> "André Hänsel" <andrewebkr.de> wrote in message
>> Bill Karwin wrote:
>>> "André Hänsel" <andrewebkr.de> wrote in message
>>>> is there a way to find all duplicates in a table without a primary
>>> SELECT COUNT(col), col
>>> FROM myTable
>>> GROUP BY col
>>> HAVING COUNT(col) > 1
>> No, this will give me distinct values of col, not the actual rows
>> that are double.
> I see what you mean. How does one distinguish between two identical
> rows, if the table has no primary key?
> Here's a different method, using self-joins. It works nicely for
> testing for duplicates across multiple columns:
> CREATE TABLE foo (col INTEGER, col2 INTEGER, col3 INTEGER);
> INSERT INTO foo VALUES (1,1,1), (2,2,2), (2,2,2),
> (3,3,3), (3,3,3), (3,3,3), (4,4,4), (4,4,4), (4,4,4), (4,4,4);
> SELECT COUNT(*), a.*
> FROM foo AS a INNER JOIN foo AS b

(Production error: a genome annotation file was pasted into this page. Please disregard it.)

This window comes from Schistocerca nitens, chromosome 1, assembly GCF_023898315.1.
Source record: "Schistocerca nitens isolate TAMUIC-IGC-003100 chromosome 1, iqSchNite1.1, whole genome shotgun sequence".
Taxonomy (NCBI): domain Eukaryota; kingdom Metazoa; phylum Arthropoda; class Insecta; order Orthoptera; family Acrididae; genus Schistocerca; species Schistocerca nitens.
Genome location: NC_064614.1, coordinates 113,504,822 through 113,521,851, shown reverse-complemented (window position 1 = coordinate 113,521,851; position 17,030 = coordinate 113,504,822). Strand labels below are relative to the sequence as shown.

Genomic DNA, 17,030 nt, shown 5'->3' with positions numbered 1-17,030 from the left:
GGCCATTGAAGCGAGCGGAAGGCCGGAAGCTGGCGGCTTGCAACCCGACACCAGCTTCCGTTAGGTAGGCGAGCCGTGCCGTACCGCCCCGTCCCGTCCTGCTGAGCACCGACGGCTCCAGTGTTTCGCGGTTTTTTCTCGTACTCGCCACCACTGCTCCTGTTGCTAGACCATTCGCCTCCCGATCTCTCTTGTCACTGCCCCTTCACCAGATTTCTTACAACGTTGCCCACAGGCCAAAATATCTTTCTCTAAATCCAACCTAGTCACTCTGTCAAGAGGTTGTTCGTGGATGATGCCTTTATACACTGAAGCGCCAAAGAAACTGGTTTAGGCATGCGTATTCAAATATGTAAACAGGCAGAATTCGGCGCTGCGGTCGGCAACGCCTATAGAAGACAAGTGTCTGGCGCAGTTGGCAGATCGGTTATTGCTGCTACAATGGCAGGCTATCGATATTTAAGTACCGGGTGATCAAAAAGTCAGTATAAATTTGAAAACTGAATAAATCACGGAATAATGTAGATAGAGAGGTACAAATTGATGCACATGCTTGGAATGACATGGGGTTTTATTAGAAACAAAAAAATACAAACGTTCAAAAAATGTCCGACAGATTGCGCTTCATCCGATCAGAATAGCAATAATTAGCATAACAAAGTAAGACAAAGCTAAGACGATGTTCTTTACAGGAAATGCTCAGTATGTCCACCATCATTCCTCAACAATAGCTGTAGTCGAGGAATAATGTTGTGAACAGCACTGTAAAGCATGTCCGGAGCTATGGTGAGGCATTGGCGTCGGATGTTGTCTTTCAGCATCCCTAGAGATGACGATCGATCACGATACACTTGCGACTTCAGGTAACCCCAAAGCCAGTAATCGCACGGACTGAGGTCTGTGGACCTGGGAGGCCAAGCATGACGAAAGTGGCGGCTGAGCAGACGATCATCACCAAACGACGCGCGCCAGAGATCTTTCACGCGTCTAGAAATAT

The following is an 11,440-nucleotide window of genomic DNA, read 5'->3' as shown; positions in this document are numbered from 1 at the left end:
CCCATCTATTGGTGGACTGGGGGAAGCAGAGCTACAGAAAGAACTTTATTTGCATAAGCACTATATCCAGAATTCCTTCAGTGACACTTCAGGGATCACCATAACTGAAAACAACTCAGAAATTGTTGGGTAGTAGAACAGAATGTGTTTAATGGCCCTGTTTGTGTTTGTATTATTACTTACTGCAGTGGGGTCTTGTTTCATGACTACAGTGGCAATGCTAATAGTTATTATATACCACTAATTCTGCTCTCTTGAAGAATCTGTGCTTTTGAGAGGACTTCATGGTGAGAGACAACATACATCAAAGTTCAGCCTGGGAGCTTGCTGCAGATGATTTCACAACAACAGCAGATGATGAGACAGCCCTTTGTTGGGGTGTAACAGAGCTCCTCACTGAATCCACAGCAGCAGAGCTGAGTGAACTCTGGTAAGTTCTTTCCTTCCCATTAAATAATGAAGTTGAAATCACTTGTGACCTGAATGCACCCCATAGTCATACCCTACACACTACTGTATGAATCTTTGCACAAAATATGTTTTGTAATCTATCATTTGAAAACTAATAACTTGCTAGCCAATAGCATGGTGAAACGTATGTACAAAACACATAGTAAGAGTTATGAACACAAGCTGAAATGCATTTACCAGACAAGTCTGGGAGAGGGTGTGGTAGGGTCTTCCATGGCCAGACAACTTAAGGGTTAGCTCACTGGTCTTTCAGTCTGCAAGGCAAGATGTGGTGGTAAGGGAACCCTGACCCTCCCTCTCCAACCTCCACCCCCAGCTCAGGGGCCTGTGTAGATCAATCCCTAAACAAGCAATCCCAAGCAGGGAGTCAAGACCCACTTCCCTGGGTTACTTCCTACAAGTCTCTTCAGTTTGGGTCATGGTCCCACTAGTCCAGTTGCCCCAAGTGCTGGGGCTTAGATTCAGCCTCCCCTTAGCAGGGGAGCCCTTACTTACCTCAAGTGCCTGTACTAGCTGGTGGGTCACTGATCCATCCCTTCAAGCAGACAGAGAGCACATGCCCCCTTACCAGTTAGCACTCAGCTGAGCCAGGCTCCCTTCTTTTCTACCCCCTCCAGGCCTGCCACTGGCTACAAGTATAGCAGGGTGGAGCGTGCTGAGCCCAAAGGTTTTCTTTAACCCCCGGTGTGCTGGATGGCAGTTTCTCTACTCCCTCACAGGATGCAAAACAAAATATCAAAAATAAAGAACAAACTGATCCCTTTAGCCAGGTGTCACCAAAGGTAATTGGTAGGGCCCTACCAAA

> ON (a.col = b.col AND a.col2 = b.col2 AND a.col3 = b.col3)
> GROUP BY a.col, a.col2, a.col3
> HAVING COUNT(*) > 1;
> The result shows count of 4 for (2,2,2), 9 for (3,3,3), and 16 for
> (4,4,4). This is the square of the actual number of copies, because
> there's no way to prevent rows from being joined to themselves when
> there's no primary key.
> Now say you want to delete the duplicate rows and leave only one copy
> of each?
> One solution is to use DELETE with a LIMIT clause. For each row
> returned by the above SELECT, run this statement once, and provide
> the values as parameters.
> DELETE FROM myTable WHERE col = ? AND col2 = ? AND col3 = ? LIMIT 1
> So you would execute this once with parameter values 2,2,2, once with
> values 3,3,3, and once with values 4,4,4.
> Then run the SELECT again and see if the duplicates have been
> eliminated. In this case, the 2,2,2 result should vanish. The 3,3,3
> should find a count of 4, and the 4,4,4 should find a count of 9.
> You still have some duplicates, but they are fewer in number.
> If all the duplicates occured in sets of two, then the job should be
> complete after one pass. If the duplicates rows have three or more
> copies, then you may have to loop through the SELECT & DELETE test
> several times. Keep repeating this until the SELECT returns no rows.
> Does this help?